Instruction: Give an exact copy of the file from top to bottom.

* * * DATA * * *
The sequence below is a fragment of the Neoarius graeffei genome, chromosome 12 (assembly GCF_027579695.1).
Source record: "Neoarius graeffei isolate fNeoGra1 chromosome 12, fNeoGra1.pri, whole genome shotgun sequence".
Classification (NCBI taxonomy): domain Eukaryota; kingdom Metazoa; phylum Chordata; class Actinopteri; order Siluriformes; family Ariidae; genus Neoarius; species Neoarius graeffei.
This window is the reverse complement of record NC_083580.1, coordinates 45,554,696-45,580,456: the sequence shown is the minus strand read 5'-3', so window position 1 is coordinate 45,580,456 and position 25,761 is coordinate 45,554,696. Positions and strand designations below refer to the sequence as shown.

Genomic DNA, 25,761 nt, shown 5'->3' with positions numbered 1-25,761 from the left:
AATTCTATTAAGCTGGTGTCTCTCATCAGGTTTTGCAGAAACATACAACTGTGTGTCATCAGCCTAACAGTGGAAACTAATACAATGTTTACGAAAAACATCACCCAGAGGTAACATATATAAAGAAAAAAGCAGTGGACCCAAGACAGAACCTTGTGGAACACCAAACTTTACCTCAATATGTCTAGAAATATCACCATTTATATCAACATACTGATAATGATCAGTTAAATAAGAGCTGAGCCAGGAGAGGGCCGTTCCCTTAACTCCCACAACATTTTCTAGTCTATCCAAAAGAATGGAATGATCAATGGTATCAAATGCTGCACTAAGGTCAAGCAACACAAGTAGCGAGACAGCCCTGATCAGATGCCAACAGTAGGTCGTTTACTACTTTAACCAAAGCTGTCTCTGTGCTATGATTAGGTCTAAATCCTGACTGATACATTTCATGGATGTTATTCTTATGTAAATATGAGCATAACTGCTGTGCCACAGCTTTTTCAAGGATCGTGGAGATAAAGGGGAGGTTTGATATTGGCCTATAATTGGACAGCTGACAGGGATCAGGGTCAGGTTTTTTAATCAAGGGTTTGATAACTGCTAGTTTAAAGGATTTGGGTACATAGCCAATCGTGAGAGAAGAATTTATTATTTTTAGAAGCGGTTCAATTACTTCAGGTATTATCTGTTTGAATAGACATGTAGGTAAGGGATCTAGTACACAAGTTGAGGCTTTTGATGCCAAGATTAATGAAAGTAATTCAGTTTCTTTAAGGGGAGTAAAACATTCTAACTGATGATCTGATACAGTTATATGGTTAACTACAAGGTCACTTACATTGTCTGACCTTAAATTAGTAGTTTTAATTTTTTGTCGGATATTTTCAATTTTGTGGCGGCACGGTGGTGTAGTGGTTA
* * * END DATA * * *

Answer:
The sequence below is a fragment of the Neoarius graeffei genome, chromosome 12 (assembly GCF_027579695.1).
Source record: "Neoarius graeffei isolate fNeoGra1 chromosome 12, fNeoGra1.pri, whole genome shotgun sequence".
Classification (NCBI taxonomy): domain Eukaryota; kingdom Metazoa; phylum Chordata; class Actinopteri; order Siluriformes; family Ariidae; genus Neoarius; species Neoarius graeffei.
This window is the reverse complement of record NC_083580.1, coordinates 45,554,696-45,580,456: the sequence shown is the minus strand read 5'-3', so window position 1 is coordinate 45,580,456 and position 25,761 is coordinate 45,554,696. Positions and strand designations below refer to the sequence as shown.

Genomic DNA, 25,761 nt, shown 5'->3' with positions numbered 1-25,761 from the left:
AATTCTATTAAGCTGGTGTCTCTCATCAGGTTTTGCAGAAACATACAACTGTGTGTCATCAGCCTAACAGTGGAAACTAATACAATGTTTACGAAAAACATCACCCAGAGGTAACATATATAAAGAAAAAAGCAGTGGACCCAAGACAGAACCTTGTGGAACACCAAACTTTACCTCAATATGTCTAGAAATATCACCATTTATATCAACATACTGATAATGATCAGTTAAATAAGAGCTGAGCCAGGAGAGGGCCGTTCCCTTAACTCCCACAACATTTTCTAGTCTATCCAAAAGAATGGAATGATCAATGGTATCAAATGCTGCACTAAGGTCAAGCAACACAAGTAGCGAGACAGCCCTGATCAGATGCCAACAGTAGGTCGTTTACTACTTTAACCAAAGCTGTCTCTGTGCTATGATTAGGTCTAAATCCTGACTGATACATTTCATGGATGTTATTCTTATGTAAATATGAGCATAACTGCTGTGCCACAGCTTTTTCAAGGATCGTGGAGATAAAGGGGAGGTTTGATATTGGCCTATAATTGGACAGCTGACAGGGATCAGGGTCAGGTTTTTTAATCAAGGGTTTGATAACTGCTAGTTTAAAGGATTTGGGTACATAGCCAATCGTGAGAGAAGAATTTATTATTTTTAGAAGCGGTTCAATTACTTCAGGTATTATCTGTTTGAATAGACATGTAGGTAAGGGATCTAGTACACAAGTTGAGGCTTTTGATGCCAAGATTAATGAAAGTAATTCAGTTTCTTTAAGGGGAGTAAAACATTCTAACTGATGATCTGATACAGTTATATGGTTAACTACAAGGTCACTTACATTGTCTGACCTTAAATTAGTAGTTTTAATTTTTTGTCGGATATTTTCAATTTTGTGGCGGCACGGTGGTGTAGTGGTTA